It's 19°F in downtown Seoul as Eugine Oh picks up her BMW 528 from valet parking at the Galleria Luxury Hall. Ohwearing Antonio Marras and Milly, along with Manolo Blahnik Mary Janes and Ray-Ban aviatorsexplains that when something arrives at Maison Martin Margiela, one of the boutiques at the upscale Cheongdam-dong department store, she can always expect a text message from the store manager. "It's helpful because if you're busy, you might not be paying attention, and you don't want to be behind," she says.
A trend researcher for South Korea's leading entertainment and media company, Oh, 28, likes the under-the-radar Maison Martin Margiela (named for the reclusive Belgian designer) because it has a story. "What's the point of having what others have? The Louis Vuitton Speedy bag was nicknamed the '3-second bag' because you can see it every 3 seconds," she says with a laugh, admitting that she, too, used to buy Louis Vuitton bags to show off. With a father who is an importer-exporter in the garment industry, which made her privy to foreign brands at least two years before they came to Korea, and having attended high school and college in the U.S., Oh used to feel light-years ahead of Seoul fashion and its followers. "Not anymore. You can buy anything here," she says. "Seoul is so wired. And girls in Korea are quick. They study the trends and sources of information available to them." (Read about the most innovative women in the global fashion industry.)
Korea has come a long way since the 1970s, when ruler-bearing policemen stopped women on the street to measure the length of their skirts. Outside the Galleria, Cheongdam's main drag is lined in luxury as block after block exalts the flagship and stand-alone stores of the titans of fashion: Gucci, Louis Vuitton, Hugo Boss, Dolce & Gabbana and Jil Sander. A few "Coming Soon" signs for brands such as TSE and MCM wrap around construction sites like monogrammed presents waiting to be opened by eager shoppers. This is Seoul's Champs-Elysées, a concrete-and-glass table of contents for the global fashion brands that also fill Seoul's department stores, such as Lotte, Hyundai and Shinsegae, Korea's oldest. Retail rents in the Cheong-dam and Apkujeong neighborhoodsthe priciest in Koreahave quadrupled over the past 10 years. As on Rodeo Drive or Fifth Avenue, if a store hasn't arrived here, it hasn't arrived in the eyes of the brand-conscious Korean consumer.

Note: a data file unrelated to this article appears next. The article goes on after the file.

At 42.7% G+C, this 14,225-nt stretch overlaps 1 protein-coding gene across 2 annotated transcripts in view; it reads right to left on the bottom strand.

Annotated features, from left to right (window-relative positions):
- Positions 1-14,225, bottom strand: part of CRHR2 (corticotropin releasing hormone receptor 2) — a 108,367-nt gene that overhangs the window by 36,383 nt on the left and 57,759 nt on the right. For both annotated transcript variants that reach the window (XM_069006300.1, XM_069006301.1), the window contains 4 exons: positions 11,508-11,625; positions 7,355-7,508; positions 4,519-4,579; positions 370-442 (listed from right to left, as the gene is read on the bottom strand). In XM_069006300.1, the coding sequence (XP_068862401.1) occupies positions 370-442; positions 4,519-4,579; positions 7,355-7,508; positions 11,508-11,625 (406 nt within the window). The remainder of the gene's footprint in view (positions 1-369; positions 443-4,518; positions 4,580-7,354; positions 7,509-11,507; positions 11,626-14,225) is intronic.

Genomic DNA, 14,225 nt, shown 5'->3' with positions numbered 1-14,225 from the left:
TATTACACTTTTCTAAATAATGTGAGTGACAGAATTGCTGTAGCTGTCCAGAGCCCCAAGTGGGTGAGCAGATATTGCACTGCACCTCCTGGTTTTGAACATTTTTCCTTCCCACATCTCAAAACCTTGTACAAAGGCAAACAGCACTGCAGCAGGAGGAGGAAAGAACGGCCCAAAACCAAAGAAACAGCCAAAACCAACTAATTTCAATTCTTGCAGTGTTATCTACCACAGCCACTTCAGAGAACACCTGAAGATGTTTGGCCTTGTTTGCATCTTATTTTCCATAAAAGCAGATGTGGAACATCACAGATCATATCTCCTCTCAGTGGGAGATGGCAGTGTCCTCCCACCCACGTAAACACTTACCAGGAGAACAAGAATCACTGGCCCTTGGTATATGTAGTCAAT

Just 12 years after opening as a liberalized market, KoreaAsia's fourth largest economyis now a boomtown for international brands taking advantage of double-digit growth in the luxury sector, even amid Korea's severe economic downturn. This winter, Prada Asia Pacific launched Miu Miu here. And this month, Prada begins the Transformer project at Seoul's Gyeonghui Palace. Designed by architect Rem Koolhaas, the tetrahedron-shaped building will physically transform throughout the summer, rotating in cadence with different monthly cultural programs related to art, film and fashion. Sebastian Suhl, CEO of Prada Asia Pacific, says the launch is a testament to the importance of the Korean market. "Asia over the last years has shown explosive growth," he says. "Korea has high double-digit growth and the market is extremely resilient."
And resilience is looking pretty good to the luxury goods sector about now, as the region's economies suffer in the global decline. Korea's estimated economic growth for 2009 could fall below 2%, compared with last year's 5%. Central Seoul and its luxury brands, however, seem unfazed. While the pace of some businesses might be slowing to that of treacle on a winter's day, foreign fashion brands have been seeing growth between 20% and 30%. And the plummeting won is making Korea very attractive to Japanese consumers. At Van Cleef & Arpels in the Galleria Luxury Hall, 80% of the sales this past October and November were made by Japanese shoppersa 228% increase in purchases by Japanese consumers over the previous year. Associates at Louis Vuitton in Apkujeong say that while sales have been steady, locals aren't the ones buying. Meanwhile, according to South Korea's National Statistics office, Internet sales of luxury fashion brands in Korea hit a record high of $15.7 billion last year, up 18% from the previous year.
But Seoul isn't Tokyo or Hong Kong. And as the Korean luxury market rapidly matures, women like Oh want more from their brands. Gene Krell, fashion director for Vogue Nippon, says when he first went to Seoul 14 years ago, the influence of foreign fashion was nil. "The notion of the fashion business was so abstract, they wouldn't have known Balzac from Balenciaga," he quips.
Krell, who subsequently launched seven Condé Nast magazines there (including Vogue Korea), says modern Seoul has come a long way since the days when he couldn't buy a bottle of olive oil. But as the city has changed and consumers have become more sophisticated, their fundamental desire for quality craftsmanshipand women's preoccupation with beauty, perfection and glamourappears to feed growth in the fashion market. "Korean people have tremendous respect [for] and loyalty to their brands. It's an amazing tenacity. Fashion is a vessel and a visual outcome of all of that," says Krell, who notes that Korean consumers know how to integrate clothes. "It's not a case of how clothes should be worn, but how clothes can be worn."
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